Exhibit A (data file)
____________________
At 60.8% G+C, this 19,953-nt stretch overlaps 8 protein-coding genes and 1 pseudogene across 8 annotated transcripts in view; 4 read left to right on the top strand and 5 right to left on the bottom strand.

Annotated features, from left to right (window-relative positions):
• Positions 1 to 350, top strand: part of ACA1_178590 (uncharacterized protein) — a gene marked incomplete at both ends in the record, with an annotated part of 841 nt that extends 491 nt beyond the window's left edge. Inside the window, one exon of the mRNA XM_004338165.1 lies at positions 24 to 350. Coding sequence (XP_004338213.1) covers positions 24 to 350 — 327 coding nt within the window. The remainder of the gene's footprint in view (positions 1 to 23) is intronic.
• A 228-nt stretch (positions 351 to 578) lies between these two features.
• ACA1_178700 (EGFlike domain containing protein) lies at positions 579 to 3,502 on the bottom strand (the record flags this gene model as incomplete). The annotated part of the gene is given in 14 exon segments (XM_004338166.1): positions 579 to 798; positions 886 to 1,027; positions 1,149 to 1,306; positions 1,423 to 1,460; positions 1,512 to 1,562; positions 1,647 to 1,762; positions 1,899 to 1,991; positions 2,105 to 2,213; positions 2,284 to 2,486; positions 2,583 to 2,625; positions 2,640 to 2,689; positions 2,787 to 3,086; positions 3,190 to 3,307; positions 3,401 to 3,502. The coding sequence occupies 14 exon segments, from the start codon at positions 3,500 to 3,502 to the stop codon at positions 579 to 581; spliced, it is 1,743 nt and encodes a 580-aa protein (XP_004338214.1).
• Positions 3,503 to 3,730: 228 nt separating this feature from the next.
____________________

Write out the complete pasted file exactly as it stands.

At 60.8% G+C, this 19,953-nt stretch overlaps 8 protein-coding genes and 1 pseudogene across 8 annotated transcripts in view; 4 read left to right on the top strand and 5 right to left on the bottom strand.

Annotated features, from left to right (window-relative positions):
• Positions 1 to 350, top strand: part of ACA1_178590 (uncharacterized protein) — a gene marked incomplete at both ends in the record, with an annotated part of 841 nt that extends 491 nt beyond the window's left edge. Inside the window, one exon of the mRNA XM_004338165.1 lies at positions 24 to 350. Coding sequence (XP_004338213.1) covers positions 24 to 350 — 327 coding nt within the window. The remainder of the gene's footprint in view (positions 1 to 23) is intronic.
• A 228-nt stretch (positions 351 to 578) lies between these two features.
• ACA1_178700 (EGFlike domain containing protein) lies at positions 579 to 3,502 on the bottom strand (the record flags this gene model as incomplete). The annotated part of the gene is given in 14 exon segments (XM_004338166.1): positions 579 to 798; positions 886 to 1,027; positions 1,149 to 1,306; positions 1,423 to 1,460; positions 1,512 to 1,562; positions 1,647 to 1,762; positions 1,899 to 1,991; positions 2,105 to 2,213; positions 2,284 to 2,486; positions 2,583 to 2,625; positions 2,640 to 2,689; positions 2,787 to 3,086; positions 3,190 to 3,307; positions 3,401 to 3,502. The coding sequence occupies 14 exon segments, from the start codon at positions 3,500 to 3,502 to the stop codon at positions 579 to 581; spliced, it is 1,743 nt and encodes a 580-aa protein (XP_004338214.1).
• Positions 3,503 to 3,730: 228 nt separating this feature from the next.